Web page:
For anyone of a certain age, or anyone far-sighted enough to appreciate film or pop culture of an era other than this one, the last couple of weeks have been especially heart-breaking.
Bettie Page, who died at age 85 on Thursday, left an indelible impact on the country's--nay, the world's--collective sexuality that can't be overstated. Oh, and any man who does not harbor a hemisphere-sized crush on her is a fool.
In a world so celebrity and pop-culture saturated that the word 'icon' gets tossed around like used Kleenex, Page was the real deal. Like most pioneers, she received little recognition (even outright derision) during her pin-up model prime, but her striking signature look--jet-black hair and bangs, crystalline eyes eternally generating playful sensuality in those Irving Klaw photos--generated a major aesthetic and erotic ripple effect.
And now that she's gone, it's awfully easy to see Bettie Page as a martyr for the Sexual Revolution. Aside from her brief heyday as a Klaw Cutie, she led a pretty harrowing life--abuse from family and spouses, chemical dependency, mental instability, trouble with the law--while this ass-backwards world caught up with the sexual frankness she represented, and she went utterly unrewarded for it until her last few years on Earth.
Careerist parasites like Madonna and Britney Spears pretty effectively walked on Page's back (metaphorically speaking) to achieve their cynical brand of financial and sexual freedom, but they never clued into what made (and continues to make) Irving Klaw's most enduring cheesecake/fetish model immortal. One look at her in photos or on film brings home the point in full, saturated color. That smile, those beckoning-yet-strangely innocent sparkling eyes, and most importantly (really!) the strategic concealment of The Full Monty by lace/cotton/ostrich feathers in most of her photos--the cumulative elements manage to capture the mystery, the allure, the fun, and the magickal joy of sex more vividly than a warehouse full of Jenna Jameson videos ever will. Thank you, Bettie Page: You were a revolutionary and a liberator...And you looked way better in fishnets and g-strings than Che Guevara ever woulda.
Unlike Bettie Page, Beverly Garland never seemed like a mythic archetype, or a martyr. In fact, a significant part of Garland's legacy (she passed away on December 5 at the age of 82) has always been her utter lack of pretense. In her work, she was every inch a real woman, whether she faced zipper-backed monsters in B-horror flicks, crooks as TV's first lady cop in the syndicated TV series Decoy, or a small phalanx of cute sitcom kids as adopted mom to My Three Sons.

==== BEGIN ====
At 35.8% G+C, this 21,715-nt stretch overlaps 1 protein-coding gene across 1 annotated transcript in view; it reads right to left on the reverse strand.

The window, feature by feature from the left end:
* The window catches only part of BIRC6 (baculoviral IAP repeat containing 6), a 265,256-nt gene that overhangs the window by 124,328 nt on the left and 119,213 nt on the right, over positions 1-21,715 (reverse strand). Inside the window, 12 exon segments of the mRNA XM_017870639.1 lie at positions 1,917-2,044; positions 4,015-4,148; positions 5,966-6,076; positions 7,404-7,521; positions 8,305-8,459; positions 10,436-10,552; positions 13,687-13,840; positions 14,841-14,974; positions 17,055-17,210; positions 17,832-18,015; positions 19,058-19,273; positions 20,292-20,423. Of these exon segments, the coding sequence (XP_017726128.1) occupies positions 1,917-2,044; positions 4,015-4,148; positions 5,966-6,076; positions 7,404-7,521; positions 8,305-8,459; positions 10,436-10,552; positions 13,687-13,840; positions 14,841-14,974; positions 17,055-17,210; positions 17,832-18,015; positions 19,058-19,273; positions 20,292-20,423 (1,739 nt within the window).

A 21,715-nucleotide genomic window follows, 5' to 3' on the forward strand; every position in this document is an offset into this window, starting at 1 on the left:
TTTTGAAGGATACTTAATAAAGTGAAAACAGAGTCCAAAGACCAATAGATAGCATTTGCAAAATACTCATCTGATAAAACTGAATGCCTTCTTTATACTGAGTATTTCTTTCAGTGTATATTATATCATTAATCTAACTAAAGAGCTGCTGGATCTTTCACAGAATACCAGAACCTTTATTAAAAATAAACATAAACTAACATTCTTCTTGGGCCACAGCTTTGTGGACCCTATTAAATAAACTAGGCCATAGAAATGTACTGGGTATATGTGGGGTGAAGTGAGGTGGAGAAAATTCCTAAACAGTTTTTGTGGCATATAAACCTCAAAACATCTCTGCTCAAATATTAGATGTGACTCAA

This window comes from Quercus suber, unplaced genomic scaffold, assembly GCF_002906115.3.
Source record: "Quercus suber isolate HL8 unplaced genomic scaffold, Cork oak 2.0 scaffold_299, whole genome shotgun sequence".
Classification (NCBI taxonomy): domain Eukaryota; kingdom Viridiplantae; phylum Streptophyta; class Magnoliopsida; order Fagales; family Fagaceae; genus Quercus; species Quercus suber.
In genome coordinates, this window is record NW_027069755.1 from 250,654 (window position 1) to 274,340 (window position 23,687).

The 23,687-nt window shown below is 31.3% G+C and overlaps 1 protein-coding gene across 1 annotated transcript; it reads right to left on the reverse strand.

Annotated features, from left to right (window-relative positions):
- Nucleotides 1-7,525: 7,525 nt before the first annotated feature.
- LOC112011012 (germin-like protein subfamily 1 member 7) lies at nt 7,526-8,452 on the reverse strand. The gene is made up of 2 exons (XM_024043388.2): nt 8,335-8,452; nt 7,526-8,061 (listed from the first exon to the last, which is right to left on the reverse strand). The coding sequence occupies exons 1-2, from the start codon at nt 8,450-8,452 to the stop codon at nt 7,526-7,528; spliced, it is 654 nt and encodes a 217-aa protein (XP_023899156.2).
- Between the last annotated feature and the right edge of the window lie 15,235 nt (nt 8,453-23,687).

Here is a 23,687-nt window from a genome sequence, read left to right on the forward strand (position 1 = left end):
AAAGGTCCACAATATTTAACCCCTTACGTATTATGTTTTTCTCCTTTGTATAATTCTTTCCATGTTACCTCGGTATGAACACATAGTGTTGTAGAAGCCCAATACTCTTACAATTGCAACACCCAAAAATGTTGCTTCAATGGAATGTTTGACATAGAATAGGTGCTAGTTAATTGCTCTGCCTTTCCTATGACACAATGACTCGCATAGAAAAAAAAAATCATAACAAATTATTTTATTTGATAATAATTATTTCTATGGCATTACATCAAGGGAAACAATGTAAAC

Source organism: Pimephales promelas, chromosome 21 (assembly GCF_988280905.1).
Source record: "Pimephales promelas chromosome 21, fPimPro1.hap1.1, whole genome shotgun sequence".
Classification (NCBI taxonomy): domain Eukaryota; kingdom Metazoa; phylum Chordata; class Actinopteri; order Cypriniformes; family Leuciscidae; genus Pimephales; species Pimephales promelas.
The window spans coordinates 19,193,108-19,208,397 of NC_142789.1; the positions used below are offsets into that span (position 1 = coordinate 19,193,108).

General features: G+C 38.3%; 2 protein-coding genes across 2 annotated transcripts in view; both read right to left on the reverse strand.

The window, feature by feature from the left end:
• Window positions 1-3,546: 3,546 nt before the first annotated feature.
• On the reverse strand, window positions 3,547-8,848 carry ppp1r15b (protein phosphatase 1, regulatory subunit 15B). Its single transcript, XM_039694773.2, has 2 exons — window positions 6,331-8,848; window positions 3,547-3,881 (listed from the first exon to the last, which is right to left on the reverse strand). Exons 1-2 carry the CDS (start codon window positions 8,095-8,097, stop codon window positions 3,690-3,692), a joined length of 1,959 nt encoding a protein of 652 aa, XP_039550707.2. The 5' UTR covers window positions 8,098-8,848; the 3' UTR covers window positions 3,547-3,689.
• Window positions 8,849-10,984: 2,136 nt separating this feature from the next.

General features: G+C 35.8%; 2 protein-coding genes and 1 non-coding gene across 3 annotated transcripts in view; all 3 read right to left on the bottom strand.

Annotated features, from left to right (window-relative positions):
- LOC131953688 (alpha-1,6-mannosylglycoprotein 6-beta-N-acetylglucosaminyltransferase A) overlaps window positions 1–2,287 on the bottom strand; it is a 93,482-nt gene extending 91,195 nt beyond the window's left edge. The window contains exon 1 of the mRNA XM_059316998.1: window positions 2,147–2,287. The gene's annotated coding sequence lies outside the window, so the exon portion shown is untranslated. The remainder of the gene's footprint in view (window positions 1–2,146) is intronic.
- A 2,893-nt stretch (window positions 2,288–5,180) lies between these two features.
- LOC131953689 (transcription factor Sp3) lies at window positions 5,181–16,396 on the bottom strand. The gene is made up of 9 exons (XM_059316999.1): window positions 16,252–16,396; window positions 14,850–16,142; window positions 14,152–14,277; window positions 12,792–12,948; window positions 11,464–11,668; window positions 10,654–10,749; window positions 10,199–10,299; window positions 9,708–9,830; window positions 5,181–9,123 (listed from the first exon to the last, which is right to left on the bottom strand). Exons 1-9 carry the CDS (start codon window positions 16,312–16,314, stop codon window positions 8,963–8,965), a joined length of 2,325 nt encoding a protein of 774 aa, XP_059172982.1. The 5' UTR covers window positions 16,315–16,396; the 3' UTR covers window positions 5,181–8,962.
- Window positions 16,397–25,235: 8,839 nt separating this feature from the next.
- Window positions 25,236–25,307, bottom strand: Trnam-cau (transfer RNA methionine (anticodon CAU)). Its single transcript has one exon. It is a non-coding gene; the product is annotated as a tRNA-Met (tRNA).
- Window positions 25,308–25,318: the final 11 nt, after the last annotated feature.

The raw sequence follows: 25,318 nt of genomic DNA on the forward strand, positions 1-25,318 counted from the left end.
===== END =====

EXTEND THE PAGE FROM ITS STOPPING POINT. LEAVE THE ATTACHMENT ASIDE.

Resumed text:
Garland already received hefty career appraisal in these electronic pages during last year's Horrorpalooza, so feel free to go here for a more detailed overview and film recommendations. Today, all you'll get is a celebration of what a terrific lady Beverly Garland was to me personally.
We met in the early nineties in Seattle. I was finishing a shift at a thankless telemarketing job in the University District, when I got a call from Rita that Beverly Garland was appearing at the Northgate Mall (just three blocks from our apartment at the time). I rushed to the mall as fast as Metro Transit could carry me.
Garland made the trek from her Hollywood stomping grounds as part of the mall's Senior Health Fair, and she made one great living testament to good senior living. She looked terrific--healthy, downright youthful despite being in her late sixties at the time, and elegantly dressed in an incredibly chic black-and-white pantsuit that any twenty-something model would've killed to wear so well. It was in the spring at one of the mall's lowest sales ebbs, so there were probably six people in attendance besides Rita and I, but Garland greeted us with the same genuine delight she'd have given an audience of two thousand.
After an articulate and engaging talk about her life, health and exercise regimen, she opened up the floor to questions. And being far too much of a nerd to pass up the opportunity, I barraged her with them. Garland let fly with candid, vivid, and frequently hysterical stories about working in low-budget cinema, and the many great talents she'd shared screen time with, for about an hour. This was a few years before she'd committed her storehouse of wonderful stories to Scarlet Street and Filmfax magazines in detailed print interviews, so Rita and I felt immeasurably privileged.